The earth laughs in flowers.
Ralph Waldo Emerson
And may we see earth’s laughter soon!
I took this picture yesterday at a woodland park north of Detroit. The sky was unsettled, with thunder clouds coasting on the humid breeze, like tall ships on a restless sea. But, the sun shone often enough to remind me that summer yet lingered, if only as a morning star before dawn.
Shinrin-yoku is a Japanese word meaning, literally, forest bathing, and invokes the restorative effect of spending time in the stillness of the woods. This photo shows a remarkable park, Hartwick Pines in Michigan. By the early 20th century, northern Michigan was essentially logged out, vast expanses of barren land looking like a monumental scythe had cut down the rich forests. Fortuitously, this small woods escaped clear cutting. The older trees started their lives in the 17th century, well before the French explorer, Cadillac, founded Detroit. To immerse yourself here, if only for a couple hours, is to relive a bit of our planet’s history. Truly, this forest bathing restores the spirit.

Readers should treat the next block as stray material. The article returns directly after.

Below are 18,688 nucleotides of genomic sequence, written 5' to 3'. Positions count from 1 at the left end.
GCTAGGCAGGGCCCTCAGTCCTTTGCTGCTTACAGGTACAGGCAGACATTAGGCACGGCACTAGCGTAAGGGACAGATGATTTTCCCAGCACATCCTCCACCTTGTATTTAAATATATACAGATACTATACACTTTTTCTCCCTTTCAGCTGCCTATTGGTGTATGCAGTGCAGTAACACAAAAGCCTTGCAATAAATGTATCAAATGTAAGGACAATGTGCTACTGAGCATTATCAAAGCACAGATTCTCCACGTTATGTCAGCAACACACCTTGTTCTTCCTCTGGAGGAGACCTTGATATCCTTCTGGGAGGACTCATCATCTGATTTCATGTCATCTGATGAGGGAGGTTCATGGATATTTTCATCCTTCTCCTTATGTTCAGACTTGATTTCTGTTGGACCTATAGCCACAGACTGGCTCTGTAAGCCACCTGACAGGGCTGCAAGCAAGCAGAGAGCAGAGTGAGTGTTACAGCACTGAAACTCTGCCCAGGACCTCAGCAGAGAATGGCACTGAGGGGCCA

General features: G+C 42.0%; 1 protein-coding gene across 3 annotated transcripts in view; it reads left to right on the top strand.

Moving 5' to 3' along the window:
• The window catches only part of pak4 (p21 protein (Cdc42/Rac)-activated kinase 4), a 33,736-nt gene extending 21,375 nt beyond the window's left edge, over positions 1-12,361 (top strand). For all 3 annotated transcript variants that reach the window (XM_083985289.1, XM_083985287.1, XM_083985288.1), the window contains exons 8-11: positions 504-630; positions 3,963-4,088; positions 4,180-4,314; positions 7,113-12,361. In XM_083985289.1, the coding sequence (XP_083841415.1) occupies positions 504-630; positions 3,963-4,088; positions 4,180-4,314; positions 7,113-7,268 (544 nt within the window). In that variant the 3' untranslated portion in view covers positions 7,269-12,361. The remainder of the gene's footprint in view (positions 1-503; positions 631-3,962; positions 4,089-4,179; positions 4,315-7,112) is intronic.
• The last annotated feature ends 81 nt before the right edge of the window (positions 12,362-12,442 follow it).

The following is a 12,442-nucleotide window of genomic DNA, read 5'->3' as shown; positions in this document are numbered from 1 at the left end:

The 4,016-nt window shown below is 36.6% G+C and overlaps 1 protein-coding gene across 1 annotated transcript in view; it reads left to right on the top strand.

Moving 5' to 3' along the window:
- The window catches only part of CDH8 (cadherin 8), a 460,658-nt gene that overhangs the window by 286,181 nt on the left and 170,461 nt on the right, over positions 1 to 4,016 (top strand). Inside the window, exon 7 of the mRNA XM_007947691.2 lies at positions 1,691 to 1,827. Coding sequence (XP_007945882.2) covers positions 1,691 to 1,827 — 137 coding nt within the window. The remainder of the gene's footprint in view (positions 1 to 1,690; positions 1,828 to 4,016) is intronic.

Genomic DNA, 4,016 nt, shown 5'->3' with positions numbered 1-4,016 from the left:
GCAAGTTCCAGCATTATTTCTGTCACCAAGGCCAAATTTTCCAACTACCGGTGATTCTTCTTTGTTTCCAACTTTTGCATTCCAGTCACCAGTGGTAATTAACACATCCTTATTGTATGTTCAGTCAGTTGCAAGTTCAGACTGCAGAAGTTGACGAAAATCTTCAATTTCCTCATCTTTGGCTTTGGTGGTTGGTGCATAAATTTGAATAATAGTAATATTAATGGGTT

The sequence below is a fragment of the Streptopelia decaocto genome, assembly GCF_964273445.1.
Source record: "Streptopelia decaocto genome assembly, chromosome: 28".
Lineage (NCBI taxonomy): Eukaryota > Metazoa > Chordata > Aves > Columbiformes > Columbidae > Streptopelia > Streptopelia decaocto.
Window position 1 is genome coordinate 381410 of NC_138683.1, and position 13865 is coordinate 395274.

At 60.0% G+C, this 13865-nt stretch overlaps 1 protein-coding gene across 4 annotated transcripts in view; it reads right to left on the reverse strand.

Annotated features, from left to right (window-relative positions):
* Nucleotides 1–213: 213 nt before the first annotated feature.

Reassurance is the melody of clear, cold water rushing over a rocky stream bed on its race through the pines and around the bend to a destination unseen, dispelling doubt that has crept in on stealthy feet, restoring conviction to your soul.
Sometimes you hear it in the rush of pristine water over timeless rocks, or you might catch the rustle of a breeze in the flowers along a riverbank. But, always the whisper of truth is awaiting your discovery.
A brook murmuring in a Michigan woods leads a fragile existence. I returned last weekend to this spot, where I took this photo in the spring rush of early June, and found the stream’s course was barely more than a trickle of water and a path of dark, damp earth among the ferns and skunk cabbage. Yet, it was enough to refresh a fawn who stopped for a drink before skittering off through the trees at the sight of an intruder.